Reading is a past time adored by many, but it can be a difficult hobby to navigate because of its inaccessibility, expense and time rich needs. If I’m being honest I didn’t really enjoy reading until I was freed from the shackles of education. I despise the over analytical culture (some) tutors foster in their classrooms. It has taken me into my twenties to learn that reading something and not having any academic outcome from it answered is an okay thing.
Tracking what you’re reading is a great way to choose future reads but to also keep a log of the genre, length, themes and style of book you enjoy reading. I use a relatively new service called Storygraph, which is still in Beta testing and is available for free. It was set up by a woman of colour after seeing a gap in the market in regard to book tracking services. Storygraph has made me reassess how many books I am reading, not only in quantity but quality. According to my statistics, I most commonly read reflective books, with medium paced storytelling, under 300 pages long, and most likely non-fiction. In my opinion their algorithm is unrivalled – the books they have suggested I read have been spot on.
There is a huge and very kind network of book bloggers, especially on YouTube where they are referred to as BookTubers. These channels feel like safe spaces where book lovers gather to enthuse about the things they have loved or hated about a new release, geek out at someone’s gorgeous bookshelves or have structured debate, such as whether books are a type of over-consumerism or not.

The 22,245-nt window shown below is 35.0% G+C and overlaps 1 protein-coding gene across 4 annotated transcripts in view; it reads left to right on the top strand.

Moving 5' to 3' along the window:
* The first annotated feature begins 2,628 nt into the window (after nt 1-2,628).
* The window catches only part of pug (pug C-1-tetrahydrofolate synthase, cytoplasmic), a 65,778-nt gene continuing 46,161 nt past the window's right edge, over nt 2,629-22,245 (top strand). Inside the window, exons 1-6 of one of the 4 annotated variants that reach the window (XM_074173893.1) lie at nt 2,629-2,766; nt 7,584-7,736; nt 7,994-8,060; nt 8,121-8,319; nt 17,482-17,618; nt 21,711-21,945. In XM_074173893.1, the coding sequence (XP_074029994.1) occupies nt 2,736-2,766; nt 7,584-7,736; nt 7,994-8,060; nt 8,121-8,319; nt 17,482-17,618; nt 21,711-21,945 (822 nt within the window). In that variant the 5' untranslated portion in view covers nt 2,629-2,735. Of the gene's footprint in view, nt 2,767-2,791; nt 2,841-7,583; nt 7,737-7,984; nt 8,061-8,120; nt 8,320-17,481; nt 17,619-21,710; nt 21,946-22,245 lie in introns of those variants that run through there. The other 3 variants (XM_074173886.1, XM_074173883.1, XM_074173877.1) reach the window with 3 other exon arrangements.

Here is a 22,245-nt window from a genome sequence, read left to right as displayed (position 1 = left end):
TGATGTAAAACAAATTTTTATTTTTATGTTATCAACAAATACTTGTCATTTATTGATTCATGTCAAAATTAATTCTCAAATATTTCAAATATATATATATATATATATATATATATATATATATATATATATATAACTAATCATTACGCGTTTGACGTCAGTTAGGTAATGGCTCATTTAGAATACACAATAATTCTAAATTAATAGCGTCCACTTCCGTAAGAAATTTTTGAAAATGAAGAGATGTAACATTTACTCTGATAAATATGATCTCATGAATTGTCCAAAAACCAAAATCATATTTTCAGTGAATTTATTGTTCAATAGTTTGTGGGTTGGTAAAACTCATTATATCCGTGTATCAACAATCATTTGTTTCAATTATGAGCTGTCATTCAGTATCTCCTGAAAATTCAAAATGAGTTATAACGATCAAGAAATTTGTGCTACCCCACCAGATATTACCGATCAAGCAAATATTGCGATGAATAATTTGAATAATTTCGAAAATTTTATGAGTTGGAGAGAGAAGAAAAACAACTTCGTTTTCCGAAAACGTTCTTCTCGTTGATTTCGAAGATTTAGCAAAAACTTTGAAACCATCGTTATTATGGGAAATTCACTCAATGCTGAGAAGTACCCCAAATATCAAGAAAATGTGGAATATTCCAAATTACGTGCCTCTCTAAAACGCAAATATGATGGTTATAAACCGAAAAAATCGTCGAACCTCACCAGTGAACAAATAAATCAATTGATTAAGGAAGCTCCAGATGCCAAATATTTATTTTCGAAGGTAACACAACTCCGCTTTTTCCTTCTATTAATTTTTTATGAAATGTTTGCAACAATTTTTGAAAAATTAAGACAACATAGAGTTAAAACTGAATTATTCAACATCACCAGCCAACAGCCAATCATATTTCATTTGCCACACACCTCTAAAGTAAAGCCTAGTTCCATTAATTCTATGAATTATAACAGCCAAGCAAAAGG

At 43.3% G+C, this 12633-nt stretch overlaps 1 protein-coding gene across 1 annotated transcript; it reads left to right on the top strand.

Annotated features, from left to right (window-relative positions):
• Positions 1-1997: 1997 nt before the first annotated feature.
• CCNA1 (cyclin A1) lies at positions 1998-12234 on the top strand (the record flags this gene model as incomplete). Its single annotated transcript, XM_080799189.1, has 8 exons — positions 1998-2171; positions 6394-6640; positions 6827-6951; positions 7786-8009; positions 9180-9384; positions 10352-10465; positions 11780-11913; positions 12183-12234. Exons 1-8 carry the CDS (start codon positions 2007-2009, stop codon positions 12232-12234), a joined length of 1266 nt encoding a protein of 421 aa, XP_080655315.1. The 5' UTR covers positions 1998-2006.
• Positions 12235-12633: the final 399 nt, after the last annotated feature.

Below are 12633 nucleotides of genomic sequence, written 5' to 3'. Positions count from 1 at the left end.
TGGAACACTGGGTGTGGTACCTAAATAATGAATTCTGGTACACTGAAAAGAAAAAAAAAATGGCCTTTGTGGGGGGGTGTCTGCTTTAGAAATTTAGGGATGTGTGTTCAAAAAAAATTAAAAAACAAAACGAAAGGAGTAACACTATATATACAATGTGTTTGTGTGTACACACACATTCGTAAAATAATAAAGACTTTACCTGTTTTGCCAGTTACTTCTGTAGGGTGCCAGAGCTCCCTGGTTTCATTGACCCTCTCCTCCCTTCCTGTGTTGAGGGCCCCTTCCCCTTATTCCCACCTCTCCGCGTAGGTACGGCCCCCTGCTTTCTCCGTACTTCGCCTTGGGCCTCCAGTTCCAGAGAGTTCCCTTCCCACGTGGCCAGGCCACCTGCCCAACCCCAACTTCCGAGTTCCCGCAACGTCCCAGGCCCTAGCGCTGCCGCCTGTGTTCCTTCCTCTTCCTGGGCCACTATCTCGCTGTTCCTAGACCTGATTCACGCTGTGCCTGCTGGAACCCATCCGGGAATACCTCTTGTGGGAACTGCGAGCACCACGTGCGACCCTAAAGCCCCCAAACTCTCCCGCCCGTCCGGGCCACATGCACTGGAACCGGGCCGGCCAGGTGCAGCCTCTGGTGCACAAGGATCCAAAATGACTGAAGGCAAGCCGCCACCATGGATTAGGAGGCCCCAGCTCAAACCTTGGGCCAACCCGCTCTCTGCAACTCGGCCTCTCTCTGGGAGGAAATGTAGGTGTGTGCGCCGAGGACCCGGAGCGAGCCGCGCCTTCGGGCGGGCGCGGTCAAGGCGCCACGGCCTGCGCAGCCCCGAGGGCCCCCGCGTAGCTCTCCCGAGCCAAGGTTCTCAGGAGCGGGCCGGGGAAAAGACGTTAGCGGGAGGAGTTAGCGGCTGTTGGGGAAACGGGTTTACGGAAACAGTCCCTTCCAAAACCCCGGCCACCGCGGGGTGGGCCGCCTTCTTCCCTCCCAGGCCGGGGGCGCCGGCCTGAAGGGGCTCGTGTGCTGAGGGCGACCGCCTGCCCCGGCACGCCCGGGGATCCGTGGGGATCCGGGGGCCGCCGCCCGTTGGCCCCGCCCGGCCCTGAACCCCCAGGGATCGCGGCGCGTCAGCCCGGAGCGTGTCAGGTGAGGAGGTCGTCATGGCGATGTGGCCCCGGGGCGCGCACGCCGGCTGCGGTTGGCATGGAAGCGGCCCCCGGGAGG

I practise the Pomodoro method when it comes to reading. Unless your book is absolutely gripping, the mind can start to wander, which means you need to go back and re-read pages. However, using the Pomodoro method you do a job for twenty minutes (say, replying to emails) and get ten minutes off (to play on animal crossing). This gives you structured procrastination and working time frames. I also use a mixture of audible and the text to speech function on the kindle app. Even though the latter is a bit strange at first (because it’s essentially siri reading to you, so there is no normal emphasis/ cadence to the speech), I have found it useful when I am tired and simply follow along like a child listening to their parent read to them.
If you’re more of an offline person and prefer to purchase books outright, consider an ordering system based on your lifestyle. Since the age of six I have wanted to be a librarian, so naturally my books are in alphabetical order by author surname. I should point out that this isn’t exactly normal for a domestic bookshelf, and if you’d simply like to track the books you have and haven’t read, you could use something as easy as coloured dot stickers to tape to the spine of finished books. Any kind of mark on the spine makes a book stand out so you don’t need to search for twenty minutes to track down that book you want to pass onto a friend.
Finally, if you’re a book lover but can’t go to your local bookshop at the moment due to the pandemic, consider searching for them on Bookshop.org. Recently I was given a very kind gift for purchasing books to see me through the winter. On Bookshop.org I spent £90 on books, £35 of which went to my local bookshop simply by choosing them as the beneficiary bookshop. Times are tough for these safe spaces in our usual lives, and hopefully we can support them through the pandemic so they remain places in our lives once the world returns to normal.